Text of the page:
Alex Cohen is the Director of Learning and Evaluation for the Richard M. Fairbanks Foundation.
Substance use is a significant problem in Indianapolis and across the state, and it often begins early. Intervening during school-age years, even as early as elementary school, has the potential to prevent substance use and put children on a path for success in school and as adults.
Fortunately, there are a number of school-based substance use prevention programs backed by strong, scientific evidence for lasting impacts on alcohol, tobacco, prescription opioids and other drugs, too. Many of these programs have also been shown to improve outcomes like academic achievement and attendance and address behavior issues like bullying, violence, fighting, delinquency and risky sexual behavior.
Studies of LifeSkills Training, for example, a program for middle school students, find students who receive the program are 28 percent less likely to smoke in a six-year follow-up and 66 percent less likely to use marijuana in a three-year follow-up. The program has also been shown to cause a 32 percent drop in delinquency and 26 percent drop in fighting in three-month follow-up. Positive Action, a program for elementary and middle school, has been shown to not just reduce drug use but also improve performance on state math tests by 51 percent and lower absenteeism by 15 percent.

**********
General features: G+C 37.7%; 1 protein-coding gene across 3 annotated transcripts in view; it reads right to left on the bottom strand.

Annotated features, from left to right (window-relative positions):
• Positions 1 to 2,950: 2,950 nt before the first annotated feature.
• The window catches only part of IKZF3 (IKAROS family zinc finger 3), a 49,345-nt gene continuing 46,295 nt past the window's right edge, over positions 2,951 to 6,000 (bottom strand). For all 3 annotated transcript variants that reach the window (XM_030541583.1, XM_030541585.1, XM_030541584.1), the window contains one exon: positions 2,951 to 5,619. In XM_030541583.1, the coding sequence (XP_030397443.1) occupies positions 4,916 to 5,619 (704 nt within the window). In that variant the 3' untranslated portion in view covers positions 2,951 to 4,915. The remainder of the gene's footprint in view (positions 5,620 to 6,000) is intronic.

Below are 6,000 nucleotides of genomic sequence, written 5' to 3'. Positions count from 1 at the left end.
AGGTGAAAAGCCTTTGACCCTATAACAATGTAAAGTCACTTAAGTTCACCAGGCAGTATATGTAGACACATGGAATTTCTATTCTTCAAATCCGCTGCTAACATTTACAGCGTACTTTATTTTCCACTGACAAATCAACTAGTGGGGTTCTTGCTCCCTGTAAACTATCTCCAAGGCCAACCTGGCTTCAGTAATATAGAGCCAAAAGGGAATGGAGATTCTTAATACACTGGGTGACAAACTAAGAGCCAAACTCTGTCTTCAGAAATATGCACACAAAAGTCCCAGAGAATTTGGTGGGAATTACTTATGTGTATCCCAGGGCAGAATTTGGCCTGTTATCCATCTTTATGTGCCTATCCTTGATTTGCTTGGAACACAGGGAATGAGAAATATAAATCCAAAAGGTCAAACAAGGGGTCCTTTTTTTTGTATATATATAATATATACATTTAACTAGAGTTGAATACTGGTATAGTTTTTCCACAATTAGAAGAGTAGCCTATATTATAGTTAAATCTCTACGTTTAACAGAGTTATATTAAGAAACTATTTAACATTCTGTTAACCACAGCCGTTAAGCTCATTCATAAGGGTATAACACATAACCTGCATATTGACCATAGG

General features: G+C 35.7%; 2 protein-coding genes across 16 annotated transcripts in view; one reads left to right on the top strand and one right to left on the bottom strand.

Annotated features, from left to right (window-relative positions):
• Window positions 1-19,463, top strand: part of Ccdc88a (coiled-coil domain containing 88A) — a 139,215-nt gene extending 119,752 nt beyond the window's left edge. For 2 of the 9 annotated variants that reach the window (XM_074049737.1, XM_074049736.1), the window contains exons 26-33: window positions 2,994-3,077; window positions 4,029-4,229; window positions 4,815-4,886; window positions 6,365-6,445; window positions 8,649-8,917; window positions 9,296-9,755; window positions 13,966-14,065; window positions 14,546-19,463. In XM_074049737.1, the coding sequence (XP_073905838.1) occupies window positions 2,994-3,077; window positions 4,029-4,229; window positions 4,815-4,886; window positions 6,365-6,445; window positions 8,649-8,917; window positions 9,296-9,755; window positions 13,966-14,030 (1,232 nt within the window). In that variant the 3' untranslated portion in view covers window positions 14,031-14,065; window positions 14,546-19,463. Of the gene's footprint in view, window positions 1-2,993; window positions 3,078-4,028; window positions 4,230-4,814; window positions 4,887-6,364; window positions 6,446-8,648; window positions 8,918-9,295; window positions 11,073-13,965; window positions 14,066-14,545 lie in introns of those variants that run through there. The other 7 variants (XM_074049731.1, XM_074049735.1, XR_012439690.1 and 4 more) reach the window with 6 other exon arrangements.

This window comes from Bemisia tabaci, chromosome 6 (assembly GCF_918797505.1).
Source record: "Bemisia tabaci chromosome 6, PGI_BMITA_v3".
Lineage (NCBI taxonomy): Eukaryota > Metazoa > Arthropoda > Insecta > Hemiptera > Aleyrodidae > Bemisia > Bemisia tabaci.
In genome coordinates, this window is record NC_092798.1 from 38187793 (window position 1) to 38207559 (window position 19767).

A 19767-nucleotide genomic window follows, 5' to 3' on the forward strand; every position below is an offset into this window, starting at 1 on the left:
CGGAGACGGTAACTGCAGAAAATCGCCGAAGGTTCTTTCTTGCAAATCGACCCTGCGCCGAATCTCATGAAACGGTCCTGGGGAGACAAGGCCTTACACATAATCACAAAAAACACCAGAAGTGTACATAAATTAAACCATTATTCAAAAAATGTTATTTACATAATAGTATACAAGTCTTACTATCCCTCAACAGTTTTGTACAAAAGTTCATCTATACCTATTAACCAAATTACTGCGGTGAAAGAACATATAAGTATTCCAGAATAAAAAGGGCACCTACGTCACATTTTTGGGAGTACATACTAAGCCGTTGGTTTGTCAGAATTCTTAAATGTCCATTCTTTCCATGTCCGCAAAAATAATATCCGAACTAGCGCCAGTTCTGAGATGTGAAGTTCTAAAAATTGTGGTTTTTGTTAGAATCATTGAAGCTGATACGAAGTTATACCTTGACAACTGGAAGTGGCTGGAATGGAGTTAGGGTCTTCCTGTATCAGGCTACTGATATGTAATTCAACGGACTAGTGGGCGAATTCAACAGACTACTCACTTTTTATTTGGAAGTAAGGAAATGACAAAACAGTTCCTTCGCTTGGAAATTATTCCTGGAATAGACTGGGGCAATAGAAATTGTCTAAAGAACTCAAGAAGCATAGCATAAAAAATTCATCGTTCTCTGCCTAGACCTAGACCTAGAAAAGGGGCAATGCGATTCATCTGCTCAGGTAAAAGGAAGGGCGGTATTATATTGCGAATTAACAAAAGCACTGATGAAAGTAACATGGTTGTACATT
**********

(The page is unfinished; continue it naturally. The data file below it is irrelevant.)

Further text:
To expand the use of these programs and others like them in Marion County schools, the Richard M. Fairbanks Foundation just launched Prevention Matters. Through this $12 million grant initiative, we’ll provide support to help schools identify, implement and sustain proven substance use prevention programs across elementary, middle and high school grades.
For the initiative, we worked with prevention experts to identify those programs with the strongest evidence for lasting impacts on substance use and other outcomes, too.
Through Prevention Matters, we’ll provide both funding and expert guidance from technical assistance providers to help schools identify evidence-based prevention programs that are a good fit for the students and staff in their buildings and develop a feasible plan for integrating these programs into the school curriculum.
By effectively and sustainably implementing proven prevention programs, schools can help improve academic and behavioral outcomes for their students and have lasting impact on substance use in Marion County. Learn more at RMFF.org/PreventionMatters.